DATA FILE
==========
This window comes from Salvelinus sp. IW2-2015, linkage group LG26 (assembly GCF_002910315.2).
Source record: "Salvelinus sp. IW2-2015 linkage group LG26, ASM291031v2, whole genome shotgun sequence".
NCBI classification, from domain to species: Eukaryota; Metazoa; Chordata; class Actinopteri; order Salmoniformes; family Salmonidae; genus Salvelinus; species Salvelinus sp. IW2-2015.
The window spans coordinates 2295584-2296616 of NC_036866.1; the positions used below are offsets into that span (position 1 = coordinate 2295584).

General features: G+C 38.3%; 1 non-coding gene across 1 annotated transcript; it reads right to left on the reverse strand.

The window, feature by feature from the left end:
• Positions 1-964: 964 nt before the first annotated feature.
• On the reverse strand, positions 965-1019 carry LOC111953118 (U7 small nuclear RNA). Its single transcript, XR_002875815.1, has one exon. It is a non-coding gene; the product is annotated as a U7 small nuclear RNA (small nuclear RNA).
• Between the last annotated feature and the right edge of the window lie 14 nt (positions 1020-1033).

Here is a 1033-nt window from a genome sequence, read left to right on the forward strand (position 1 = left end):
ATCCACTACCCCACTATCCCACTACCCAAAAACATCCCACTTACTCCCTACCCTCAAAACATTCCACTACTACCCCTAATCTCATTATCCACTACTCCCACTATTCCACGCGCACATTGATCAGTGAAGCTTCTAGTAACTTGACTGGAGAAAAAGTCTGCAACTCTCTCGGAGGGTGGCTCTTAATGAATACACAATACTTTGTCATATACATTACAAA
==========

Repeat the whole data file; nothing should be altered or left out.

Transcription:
This window comes from Salvelinus sp. IW2-2015, linkage group LG26 (assembly GCF_002910315.2).
Source record: "Salvelinus sp. IW2-2015 linkage group LG26, ASM291031v2, whole genome shotgun sequence".
NCBI classification, from domain to species: Eukaryota; Metazoa; Chordata; class Actinopteri; order Salmoniformes; family Salmonidae; genus Salvelinus; species Salvelinus sp. IW2-2015.
The window spans coordinates 2295584-2296616 of NC_036866.1; the positions used below are offsets into that span (position 1 = coordinate 2295584).

General features: G+C 38.3%; 1 non-coding gene across 1 annotated transcript; it reads right to left on the reverse strand.

The window, feature by feature from the left end:
• Positions 1-964: 964 nt before the first annotated feature.
• On the reverse strand, positions 965-1019 carry LOC111953118 (U7 small nuclear RNA). Its single transcript, XR_002875815.1, has one exon. It is a non-coding gene; the product is annotated as a U7 small nuclear RNA (small nuclear RNA).
• Between the last annotated feature and the right edge of the window lie 14 nt (positions 1020-1033).

Here is a 1033-nt window from a genome sequence, read left to right on the forward strand (position 1 = left end):
ATCCACTACCCCACTATCCCACTACCCAAAAACATCCCACTTACTCCCTACCCTCAAAACATTCCACTACTACCCCTAATCTCATTATCCACTACTCCCACTATTCCACGCGCACATTGATCAGTGAAGCTTCTAGTAACTTGACTGGAGAAAAAGTCTGCAACTCTCTCGGAGGGTGGCTCTTAATGAATACACAATACTTTGTCATATACATTACAAA